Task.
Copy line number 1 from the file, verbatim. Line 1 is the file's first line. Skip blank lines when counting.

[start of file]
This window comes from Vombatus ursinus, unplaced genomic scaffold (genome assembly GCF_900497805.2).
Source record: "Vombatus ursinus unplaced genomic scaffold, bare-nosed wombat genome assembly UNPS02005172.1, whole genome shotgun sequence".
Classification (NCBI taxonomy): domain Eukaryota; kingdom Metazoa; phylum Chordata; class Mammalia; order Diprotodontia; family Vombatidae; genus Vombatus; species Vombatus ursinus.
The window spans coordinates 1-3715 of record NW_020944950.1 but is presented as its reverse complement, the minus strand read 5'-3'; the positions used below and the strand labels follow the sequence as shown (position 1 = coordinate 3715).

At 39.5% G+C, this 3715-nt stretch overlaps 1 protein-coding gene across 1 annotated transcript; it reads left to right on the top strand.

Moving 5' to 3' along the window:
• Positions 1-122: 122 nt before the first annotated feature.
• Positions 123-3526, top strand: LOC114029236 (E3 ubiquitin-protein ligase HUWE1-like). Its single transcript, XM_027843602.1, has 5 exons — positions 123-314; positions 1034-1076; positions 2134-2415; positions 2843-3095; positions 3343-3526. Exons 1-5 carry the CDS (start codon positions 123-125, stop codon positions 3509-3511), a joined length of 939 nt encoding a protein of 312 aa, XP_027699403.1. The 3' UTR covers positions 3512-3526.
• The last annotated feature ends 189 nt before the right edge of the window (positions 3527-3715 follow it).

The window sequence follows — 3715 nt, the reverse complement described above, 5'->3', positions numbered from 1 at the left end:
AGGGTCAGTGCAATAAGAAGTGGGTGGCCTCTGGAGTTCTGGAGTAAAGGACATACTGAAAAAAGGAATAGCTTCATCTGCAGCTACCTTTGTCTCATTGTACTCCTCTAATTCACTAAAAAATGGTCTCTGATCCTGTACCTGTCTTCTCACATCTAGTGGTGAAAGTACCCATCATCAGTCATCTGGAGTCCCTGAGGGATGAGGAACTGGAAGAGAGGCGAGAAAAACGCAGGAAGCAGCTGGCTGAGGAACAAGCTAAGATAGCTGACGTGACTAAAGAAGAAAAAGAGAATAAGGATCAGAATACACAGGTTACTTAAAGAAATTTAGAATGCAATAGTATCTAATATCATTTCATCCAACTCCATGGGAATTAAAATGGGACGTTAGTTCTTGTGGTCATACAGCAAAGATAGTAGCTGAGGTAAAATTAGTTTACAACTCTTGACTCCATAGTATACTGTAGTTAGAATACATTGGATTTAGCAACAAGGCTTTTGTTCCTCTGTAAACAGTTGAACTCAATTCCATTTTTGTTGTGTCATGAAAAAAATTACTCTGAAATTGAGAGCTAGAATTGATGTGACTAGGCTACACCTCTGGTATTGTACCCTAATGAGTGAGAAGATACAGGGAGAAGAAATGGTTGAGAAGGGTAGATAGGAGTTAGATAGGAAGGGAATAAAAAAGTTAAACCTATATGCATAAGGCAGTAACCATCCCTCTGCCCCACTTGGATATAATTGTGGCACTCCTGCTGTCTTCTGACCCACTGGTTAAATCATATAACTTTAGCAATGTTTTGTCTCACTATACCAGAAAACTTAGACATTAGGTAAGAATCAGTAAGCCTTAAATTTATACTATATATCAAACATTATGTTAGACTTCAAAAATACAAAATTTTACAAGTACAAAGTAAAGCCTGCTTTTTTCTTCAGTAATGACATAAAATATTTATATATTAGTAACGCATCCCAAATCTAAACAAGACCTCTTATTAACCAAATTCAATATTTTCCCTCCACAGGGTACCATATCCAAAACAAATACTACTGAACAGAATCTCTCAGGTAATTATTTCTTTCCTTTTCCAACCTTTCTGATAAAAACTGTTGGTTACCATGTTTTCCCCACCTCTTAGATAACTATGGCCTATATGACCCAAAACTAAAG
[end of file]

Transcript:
This window comes from Vombatus ursinus, unplaced genomic scaffold (genome assembly GCF_900497805.2).